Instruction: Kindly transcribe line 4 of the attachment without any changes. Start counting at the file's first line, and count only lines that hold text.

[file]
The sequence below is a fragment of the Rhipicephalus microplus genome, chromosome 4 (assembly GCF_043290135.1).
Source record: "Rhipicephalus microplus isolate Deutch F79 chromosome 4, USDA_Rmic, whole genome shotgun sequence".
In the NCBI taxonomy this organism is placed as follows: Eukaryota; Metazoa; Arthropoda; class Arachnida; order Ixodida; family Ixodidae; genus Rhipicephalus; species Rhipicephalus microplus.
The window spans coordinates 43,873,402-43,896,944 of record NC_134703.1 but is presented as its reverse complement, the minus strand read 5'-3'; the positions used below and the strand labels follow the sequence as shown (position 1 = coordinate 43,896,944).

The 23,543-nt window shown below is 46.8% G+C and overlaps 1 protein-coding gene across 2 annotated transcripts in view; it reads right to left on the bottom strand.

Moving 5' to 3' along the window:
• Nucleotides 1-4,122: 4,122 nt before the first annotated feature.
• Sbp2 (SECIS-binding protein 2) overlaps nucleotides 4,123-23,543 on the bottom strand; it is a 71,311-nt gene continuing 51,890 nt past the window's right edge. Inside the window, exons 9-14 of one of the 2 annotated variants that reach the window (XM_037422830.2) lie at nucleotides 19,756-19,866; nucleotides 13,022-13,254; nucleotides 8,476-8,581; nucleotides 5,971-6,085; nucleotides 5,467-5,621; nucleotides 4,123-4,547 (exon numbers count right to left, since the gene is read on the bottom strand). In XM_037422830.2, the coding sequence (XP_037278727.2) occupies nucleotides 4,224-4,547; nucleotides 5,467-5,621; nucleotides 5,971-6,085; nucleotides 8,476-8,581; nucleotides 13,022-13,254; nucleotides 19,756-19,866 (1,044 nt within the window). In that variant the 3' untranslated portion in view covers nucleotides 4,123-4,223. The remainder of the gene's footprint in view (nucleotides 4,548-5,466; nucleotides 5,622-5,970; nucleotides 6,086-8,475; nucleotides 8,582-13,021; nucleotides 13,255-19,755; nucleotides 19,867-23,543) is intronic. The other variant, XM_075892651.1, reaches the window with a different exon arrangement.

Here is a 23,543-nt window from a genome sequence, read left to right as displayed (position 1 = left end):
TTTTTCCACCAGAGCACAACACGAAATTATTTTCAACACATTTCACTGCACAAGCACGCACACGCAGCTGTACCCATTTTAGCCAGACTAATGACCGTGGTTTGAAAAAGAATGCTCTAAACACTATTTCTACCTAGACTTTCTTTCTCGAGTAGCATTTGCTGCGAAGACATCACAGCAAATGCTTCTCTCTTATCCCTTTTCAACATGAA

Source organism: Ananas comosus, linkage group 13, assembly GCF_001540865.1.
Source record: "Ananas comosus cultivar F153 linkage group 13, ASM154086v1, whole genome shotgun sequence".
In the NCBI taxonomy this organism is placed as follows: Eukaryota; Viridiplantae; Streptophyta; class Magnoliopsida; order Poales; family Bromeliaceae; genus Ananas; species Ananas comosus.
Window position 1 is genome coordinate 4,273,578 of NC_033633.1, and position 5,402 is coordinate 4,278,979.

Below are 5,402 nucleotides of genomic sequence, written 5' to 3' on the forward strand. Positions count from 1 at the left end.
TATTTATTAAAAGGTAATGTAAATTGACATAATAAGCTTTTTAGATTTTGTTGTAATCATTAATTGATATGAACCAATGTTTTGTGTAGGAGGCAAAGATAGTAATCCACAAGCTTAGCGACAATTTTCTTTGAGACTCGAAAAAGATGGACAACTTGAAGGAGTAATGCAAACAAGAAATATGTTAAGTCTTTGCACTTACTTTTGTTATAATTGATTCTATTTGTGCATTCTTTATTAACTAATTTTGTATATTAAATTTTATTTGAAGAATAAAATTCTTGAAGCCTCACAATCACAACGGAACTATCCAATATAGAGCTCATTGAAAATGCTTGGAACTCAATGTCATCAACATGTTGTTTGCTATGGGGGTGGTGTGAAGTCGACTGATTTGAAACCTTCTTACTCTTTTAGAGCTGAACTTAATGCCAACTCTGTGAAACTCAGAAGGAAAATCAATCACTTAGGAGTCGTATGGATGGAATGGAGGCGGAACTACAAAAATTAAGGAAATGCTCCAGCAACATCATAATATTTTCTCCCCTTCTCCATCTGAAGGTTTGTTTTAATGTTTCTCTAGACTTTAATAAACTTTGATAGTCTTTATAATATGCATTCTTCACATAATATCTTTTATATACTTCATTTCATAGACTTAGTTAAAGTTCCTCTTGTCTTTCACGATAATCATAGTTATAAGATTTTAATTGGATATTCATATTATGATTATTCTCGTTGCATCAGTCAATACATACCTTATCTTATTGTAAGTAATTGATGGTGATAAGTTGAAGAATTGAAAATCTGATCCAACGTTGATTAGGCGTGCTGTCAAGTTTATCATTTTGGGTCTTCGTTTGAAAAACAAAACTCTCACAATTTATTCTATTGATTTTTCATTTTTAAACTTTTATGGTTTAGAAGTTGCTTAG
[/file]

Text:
The window spans coordinates 43,873,402-43,896,944 of record NC_134703.1 but is presented as its reverse complement, the minus strand read 5'-3'; the positions used below and the strand labels follow the sequence as shown (position 1 = coordinate 43,896,944).